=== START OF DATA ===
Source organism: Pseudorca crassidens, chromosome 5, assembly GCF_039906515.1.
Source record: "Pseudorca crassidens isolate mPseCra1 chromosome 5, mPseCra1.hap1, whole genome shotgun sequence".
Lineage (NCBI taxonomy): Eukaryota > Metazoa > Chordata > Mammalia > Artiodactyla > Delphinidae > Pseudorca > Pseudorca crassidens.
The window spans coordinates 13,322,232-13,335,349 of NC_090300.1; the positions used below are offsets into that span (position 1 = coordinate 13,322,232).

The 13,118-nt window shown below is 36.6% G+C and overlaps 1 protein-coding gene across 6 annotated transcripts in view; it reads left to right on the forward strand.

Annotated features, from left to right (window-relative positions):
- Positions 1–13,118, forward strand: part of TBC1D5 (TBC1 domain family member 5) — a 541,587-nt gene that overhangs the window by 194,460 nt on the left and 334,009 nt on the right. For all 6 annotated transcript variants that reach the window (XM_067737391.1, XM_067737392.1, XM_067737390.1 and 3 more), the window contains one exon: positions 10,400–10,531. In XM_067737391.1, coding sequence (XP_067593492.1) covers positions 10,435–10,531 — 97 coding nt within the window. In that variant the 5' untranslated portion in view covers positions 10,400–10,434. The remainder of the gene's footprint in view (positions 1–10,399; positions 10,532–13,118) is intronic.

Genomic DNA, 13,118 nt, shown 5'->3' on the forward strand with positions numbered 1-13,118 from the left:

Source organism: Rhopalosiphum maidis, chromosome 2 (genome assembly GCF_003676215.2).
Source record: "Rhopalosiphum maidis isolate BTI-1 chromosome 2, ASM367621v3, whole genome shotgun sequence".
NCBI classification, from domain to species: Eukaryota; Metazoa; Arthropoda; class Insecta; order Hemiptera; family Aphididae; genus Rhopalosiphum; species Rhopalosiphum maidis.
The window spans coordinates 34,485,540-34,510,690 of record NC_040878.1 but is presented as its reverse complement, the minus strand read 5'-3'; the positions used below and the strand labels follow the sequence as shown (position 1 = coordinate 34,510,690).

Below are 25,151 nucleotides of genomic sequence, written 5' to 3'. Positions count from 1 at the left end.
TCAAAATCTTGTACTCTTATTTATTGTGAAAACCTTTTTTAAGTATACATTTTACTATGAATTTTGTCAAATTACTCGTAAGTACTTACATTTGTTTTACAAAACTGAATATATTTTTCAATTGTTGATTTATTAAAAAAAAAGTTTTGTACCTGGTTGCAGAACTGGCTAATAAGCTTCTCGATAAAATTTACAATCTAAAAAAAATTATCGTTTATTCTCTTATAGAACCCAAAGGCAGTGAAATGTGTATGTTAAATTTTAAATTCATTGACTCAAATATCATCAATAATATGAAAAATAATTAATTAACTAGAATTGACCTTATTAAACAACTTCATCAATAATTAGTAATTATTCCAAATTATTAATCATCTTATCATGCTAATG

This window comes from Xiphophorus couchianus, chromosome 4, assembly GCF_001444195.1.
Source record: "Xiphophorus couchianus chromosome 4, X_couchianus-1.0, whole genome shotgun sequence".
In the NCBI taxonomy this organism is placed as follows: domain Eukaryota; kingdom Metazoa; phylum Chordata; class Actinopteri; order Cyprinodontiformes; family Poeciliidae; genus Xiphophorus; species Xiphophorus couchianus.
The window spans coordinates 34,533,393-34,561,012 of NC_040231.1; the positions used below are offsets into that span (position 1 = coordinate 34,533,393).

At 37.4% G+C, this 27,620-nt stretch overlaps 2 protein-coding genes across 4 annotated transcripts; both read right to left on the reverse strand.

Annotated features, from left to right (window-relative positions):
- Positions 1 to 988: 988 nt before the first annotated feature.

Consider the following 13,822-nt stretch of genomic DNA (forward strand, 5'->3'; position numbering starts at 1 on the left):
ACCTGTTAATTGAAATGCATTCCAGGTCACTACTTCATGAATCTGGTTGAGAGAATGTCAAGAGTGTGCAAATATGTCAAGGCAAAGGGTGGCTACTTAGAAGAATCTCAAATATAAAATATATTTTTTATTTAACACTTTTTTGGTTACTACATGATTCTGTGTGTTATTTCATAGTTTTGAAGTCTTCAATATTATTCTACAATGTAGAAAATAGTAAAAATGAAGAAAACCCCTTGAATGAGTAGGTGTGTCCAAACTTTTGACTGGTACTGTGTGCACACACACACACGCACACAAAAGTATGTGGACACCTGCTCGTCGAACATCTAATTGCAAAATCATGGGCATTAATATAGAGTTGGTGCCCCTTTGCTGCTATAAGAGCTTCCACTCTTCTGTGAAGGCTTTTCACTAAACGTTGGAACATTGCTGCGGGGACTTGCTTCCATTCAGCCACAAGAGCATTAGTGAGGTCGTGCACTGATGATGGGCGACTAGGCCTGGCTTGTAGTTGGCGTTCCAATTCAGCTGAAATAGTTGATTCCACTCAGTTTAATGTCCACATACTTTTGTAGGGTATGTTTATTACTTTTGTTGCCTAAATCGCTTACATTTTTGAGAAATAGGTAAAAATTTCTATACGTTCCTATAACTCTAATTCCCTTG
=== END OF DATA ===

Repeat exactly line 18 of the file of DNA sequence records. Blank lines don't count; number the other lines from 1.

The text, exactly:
The window spans coordinates 34,533,393-34,561,012 of NC_040231.1; the positions used below are offsets into that span (position 1 = coordinate 34,533,393).